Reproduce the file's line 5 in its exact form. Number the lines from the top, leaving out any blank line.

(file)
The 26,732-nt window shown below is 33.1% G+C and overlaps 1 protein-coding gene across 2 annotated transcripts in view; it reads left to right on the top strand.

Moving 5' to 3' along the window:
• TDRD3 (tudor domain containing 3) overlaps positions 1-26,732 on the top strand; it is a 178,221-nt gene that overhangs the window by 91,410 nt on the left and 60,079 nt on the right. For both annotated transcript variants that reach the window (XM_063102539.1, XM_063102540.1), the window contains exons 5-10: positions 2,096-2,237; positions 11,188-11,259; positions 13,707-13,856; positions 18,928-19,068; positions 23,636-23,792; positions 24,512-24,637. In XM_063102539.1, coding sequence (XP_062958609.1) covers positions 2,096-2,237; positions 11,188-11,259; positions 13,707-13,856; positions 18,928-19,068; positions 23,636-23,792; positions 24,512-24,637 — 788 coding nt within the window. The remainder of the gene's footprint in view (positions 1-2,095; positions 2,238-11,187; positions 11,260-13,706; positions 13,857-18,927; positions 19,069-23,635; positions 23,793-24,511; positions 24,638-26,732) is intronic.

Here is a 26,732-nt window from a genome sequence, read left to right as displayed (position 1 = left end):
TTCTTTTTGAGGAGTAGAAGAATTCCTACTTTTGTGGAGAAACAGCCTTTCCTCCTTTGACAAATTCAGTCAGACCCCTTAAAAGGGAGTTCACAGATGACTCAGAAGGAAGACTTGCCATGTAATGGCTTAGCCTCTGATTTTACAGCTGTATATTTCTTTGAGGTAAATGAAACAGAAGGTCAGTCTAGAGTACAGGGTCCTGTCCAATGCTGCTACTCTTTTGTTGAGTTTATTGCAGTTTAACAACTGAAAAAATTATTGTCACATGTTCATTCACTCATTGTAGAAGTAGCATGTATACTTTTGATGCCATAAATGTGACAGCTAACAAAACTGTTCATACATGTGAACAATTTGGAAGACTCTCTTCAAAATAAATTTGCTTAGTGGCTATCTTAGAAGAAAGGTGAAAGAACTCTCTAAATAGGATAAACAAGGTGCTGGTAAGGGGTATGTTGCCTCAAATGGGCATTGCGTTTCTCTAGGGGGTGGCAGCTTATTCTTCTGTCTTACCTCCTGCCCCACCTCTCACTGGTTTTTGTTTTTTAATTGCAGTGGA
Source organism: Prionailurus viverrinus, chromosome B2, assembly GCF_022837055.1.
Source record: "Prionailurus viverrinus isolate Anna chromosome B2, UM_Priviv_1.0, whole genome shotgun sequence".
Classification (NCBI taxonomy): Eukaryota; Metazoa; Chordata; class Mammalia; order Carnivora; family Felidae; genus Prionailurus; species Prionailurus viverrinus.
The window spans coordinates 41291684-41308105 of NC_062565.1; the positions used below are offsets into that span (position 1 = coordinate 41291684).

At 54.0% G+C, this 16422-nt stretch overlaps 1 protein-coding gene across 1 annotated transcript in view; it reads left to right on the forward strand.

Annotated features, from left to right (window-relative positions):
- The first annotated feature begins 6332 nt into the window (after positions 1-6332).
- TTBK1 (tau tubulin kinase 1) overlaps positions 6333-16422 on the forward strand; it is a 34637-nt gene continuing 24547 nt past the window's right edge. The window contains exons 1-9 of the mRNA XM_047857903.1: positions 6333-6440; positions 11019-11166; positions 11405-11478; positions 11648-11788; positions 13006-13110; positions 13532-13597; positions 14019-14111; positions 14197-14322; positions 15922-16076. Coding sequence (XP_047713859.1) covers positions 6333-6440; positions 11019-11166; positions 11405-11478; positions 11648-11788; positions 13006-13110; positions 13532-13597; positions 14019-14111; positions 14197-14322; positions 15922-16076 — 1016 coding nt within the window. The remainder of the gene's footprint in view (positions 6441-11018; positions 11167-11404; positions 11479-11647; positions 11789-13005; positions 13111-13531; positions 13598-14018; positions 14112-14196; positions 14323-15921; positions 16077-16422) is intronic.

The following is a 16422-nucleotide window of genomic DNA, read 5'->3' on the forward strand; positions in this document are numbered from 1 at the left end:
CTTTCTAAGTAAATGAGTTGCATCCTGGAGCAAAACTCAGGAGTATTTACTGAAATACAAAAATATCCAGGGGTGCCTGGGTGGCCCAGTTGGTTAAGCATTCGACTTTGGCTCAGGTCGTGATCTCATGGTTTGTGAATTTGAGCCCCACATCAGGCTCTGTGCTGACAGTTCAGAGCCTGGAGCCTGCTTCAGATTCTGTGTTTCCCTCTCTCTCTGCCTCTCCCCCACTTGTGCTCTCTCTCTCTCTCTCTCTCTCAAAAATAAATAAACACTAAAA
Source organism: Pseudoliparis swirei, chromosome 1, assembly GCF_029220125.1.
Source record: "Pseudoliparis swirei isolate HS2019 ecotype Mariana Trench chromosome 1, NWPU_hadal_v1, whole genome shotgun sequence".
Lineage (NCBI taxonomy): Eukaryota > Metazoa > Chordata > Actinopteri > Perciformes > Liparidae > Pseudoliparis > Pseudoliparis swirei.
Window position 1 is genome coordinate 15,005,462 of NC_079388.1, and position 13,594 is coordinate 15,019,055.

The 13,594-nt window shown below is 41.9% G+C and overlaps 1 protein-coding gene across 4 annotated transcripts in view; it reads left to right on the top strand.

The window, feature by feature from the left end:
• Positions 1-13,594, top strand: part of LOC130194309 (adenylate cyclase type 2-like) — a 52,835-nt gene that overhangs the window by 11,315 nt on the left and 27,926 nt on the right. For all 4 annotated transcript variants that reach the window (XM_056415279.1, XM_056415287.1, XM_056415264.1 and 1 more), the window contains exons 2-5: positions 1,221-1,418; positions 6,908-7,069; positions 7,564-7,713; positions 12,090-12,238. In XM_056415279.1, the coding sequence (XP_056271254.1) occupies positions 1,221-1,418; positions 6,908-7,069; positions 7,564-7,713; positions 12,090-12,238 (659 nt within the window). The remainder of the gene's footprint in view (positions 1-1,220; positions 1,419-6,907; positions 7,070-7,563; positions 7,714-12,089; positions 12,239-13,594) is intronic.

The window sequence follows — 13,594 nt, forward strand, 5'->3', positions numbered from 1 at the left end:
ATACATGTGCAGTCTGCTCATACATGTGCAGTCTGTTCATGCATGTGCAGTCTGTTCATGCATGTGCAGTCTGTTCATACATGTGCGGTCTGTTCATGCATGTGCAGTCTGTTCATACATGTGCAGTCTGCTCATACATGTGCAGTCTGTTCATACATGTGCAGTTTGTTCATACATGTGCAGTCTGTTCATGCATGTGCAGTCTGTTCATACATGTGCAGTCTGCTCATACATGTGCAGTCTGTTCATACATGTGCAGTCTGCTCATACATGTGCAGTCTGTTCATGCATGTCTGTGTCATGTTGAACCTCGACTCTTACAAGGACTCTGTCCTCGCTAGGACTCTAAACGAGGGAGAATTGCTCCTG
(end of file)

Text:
TTCTTTTTGAGGAGTAGAAGAATTCCTACTTTTGTGGAGAAACAGCCTTTCCTCCTTTGACAAATTCAGTCAGACCCCTTAAAAGGGAGTTCACAGATGACTCAGAAGGAAGACTTGCCATGTAATGGCTTAGCCTCTGATTTTACAGCTGTATATTTCTTTGAGGTAAATGAAACAGAAGGTCAGTCTAGAGTACAGGGTCCTGTCCAATGCTGCTACTCTTTTGTTGAGTTTATTGCAGTTTAACAACTGAAAAAATTATTGTCACATGTTCATTCACTCATTGTAGAAGTAGCATGTATACTTTTGATGCCATAAATGTGACAGCTAACAAAACTGTTCATACATGTGAACAATTTGGAAGACTCTCTTCAAAATAAATTTGCTTAGTGGCTATCTTAGAAGAAAGGTGAAAGAACTCTCTAAATAGGATAAACAAGGTGCTGGTAAGGGGTATGTTGCCTCAAATGGGCATTGCGTTTCTCTAGGGGGTGGCAGCTTATTCTTCTGTCTTACCTCCTGCCCCACCTCTCACTGGTTTTTGTTTTTTAATTGCAGTGGA